Jack Tarver Library to Unveil New Exhibit of Ancient Artifacts from the Holmes Collection
MACON – Mercer’s Jack Tarver Library on Oct. 21 and 23 will host special events to celebrate the debut of its latest installment of ancient artifacts from the Holmes Collection given to the University by Dr. and Mrs. Y. Lynn Holmes of Carrollton.
“Mightier Than the Sword: The Origins of Writing” will open Oct. 21, 5:30-7:30 p.m., in Tarver Library and feature guest speakers, the unveiling of the new exhibit and a reception. Speakers will include Dr. Holmes, CLA ’62, as well as faculty and students who have used the collection in their classes and who will share their thoughts on the significance of the written word. The exhibit is curated by Dr. R. Scott Nash, professor of religion in the College of Liberal Arts.
A special hands-on experience will follow Oct. 23, 7:30-9:30 p.m., in Tarver Library, where students in Theta Alpha Kappa, a national honor society for religious studies and theology, will offer a variety of activities at various stations. Those in attendance will be able to learn how writing developed from the hieroglyphics of Egypt to the printing press and try their hand at writing their name in a variety of alphabets. Refreshments will be provided, as well.
Both events are free and open to the public.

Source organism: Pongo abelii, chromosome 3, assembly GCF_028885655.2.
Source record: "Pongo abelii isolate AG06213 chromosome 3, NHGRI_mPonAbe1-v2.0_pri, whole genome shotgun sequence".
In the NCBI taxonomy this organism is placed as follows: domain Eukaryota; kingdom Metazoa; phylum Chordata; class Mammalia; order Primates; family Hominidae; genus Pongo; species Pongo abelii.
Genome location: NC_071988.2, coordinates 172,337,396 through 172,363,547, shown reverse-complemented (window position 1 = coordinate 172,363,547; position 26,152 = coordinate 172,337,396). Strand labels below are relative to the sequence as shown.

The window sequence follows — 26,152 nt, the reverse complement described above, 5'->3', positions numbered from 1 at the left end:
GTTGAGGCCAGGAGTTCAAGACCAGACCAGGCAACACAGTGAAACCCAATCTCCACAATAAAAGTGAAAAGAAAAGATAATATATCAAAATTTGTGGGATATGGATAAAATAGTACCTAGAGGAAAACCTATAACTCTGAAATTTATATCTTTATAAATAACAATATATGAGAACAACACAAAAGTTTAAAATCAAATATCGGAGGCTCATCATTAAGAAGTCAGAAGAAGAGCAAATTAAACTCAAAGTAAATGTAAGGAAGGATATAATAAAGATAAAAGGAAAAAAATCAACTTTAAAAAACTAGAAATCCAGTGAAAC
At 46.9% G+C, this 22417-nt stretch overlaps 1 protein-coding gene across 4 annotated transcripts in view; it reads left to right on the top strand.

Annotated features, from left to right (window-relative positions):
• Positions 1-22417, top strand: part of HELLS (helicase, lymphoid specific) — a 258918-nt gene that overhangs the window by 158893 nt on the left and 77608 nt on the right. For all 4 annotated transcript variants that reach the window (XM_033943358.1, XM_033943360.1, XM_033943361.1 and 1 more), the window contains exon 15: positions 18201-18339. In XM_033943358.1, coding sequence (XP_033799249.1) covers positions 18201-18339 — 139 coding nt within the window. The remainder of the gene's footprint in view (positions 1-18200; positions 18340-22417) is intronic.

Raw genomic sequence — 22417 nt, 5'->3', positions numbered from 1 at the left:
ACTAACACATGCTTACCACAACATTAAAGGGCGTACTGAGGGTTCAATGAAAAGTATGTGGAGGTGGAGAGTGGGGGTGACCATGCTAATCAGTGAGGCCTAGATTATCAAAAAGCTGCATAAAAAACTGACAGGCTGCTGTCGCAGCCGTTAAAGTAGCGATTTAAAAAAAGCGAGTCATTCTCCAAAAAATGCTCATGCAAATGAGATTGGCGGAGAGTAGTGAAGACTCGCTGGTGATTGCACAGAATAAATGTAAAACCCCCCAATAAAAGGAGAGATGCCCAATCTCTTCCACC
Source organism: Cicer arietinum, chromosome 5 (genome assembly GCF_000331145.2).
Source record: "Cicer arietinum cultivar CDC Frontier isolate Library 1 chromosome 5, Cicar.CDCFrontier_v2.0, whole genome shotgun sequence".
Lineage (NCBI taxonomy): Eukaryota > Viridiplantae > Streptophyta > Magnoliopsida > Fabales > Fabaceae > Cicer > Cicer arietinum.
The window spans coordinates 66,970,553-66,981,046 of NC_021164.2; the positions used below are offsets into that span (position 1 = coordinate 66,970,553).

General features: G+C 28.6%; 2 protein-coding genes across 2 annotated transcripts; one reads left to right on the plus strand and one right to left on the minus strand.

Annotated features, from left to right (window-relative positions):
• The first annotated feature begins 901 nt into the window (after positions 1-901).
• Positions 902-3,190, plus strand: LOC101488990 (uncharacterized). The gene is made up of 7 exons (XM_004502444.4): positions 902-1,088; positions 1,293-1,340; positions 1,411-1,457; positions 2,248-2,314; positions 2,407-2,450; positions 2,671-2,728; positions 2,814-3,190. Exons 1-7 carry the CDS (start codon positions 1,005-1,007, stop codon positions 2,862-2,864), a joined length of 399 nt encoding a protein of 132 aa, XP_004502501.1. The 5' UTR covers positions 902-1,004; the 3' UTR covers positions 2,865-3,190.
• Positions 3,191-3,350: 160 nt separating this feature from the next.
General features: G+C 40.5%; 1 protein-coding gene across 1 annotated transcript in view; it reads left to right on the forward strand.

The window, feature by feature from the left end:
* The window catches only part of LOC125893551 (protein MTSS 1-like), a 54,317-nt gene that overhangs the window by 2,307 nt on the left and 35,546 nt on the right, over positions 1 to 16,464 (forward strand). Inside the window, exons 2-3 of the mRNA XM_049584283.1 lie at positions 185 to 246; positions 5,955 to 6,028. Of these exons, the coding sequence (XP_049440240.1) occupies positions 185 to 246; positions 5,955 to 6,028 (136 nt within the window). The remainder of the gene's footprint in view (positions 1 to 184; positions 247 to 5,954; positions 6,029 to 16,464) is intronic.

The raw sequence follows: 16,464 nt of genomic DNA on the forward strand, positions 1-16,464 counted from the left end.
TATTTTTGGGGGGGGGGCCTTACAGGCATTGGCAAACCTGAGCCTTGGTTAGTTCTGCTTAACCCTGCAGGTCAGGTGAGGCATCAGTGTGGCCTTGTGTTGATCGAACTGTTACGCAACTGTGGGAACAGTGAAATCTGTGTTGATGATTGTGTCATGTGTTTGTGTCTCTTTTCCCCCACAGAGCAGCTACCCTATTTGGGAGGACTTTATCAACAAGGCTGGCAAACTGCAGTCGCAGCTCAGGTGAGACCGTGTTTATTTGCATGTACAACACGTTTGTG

“As a historian, I recognize the challenge of making the past come alive for students. The Mercer community is able to experience and appreciate firsthand the richness of ancient cultures thanks to the Holmes Holy Land Ancient Artifact Collection. Dr. and Mrs. Y. Lynn Holmes generously gave these items to the University in order to share their love of history with Central and South Georgia,” said Dr. Jeffrey Waldrop, dean of the University Libraries.
Dr. Holmes, born in Vidalia, graduated from Mercer in 1962 with a Bachelor of Arts degree in English. His interest in ancient artifacts developed during his time at Southeastern Baptist Theological Seminary, where he earned a Bachelor of Divinity degree. He began collecting artifacts during his graduate work at Brandeis University while earning his master’s and doctoral degrees in ancient history and ancient linguistics. Multiple trips to the Hebrew University as well as leading a group of students from the University of West Georgia to Israel for an archaeological excavation deepened his passion for collecting artifacts. Professionally, he has served as a teacher, scholar and administrator, holding posts ranging from research fellow to professor to college president. He has published numerous scholarly papers on ancient history and the modern Middle East.
Mrs. Holmes was born to Christian parents in Palestine. She studied in a French Catholic school in Jerusalem and became fluent in four languages. She also studied at the University of West Georgia and Brewton-Parker College. She is a community speaker on the cultures, customs and people of the Middle East.
The Holmes Collection resides at Mercer so that it can serve as a resource on the ancient world for students, faculty and staff, as well as for the residents of Central and South Georgia. The first installment of artifacts from the collection was displayed in spring 2009.
For more information on the exhibit or the events, contact Laura Botts at (478) 301-2968 or email@example.com.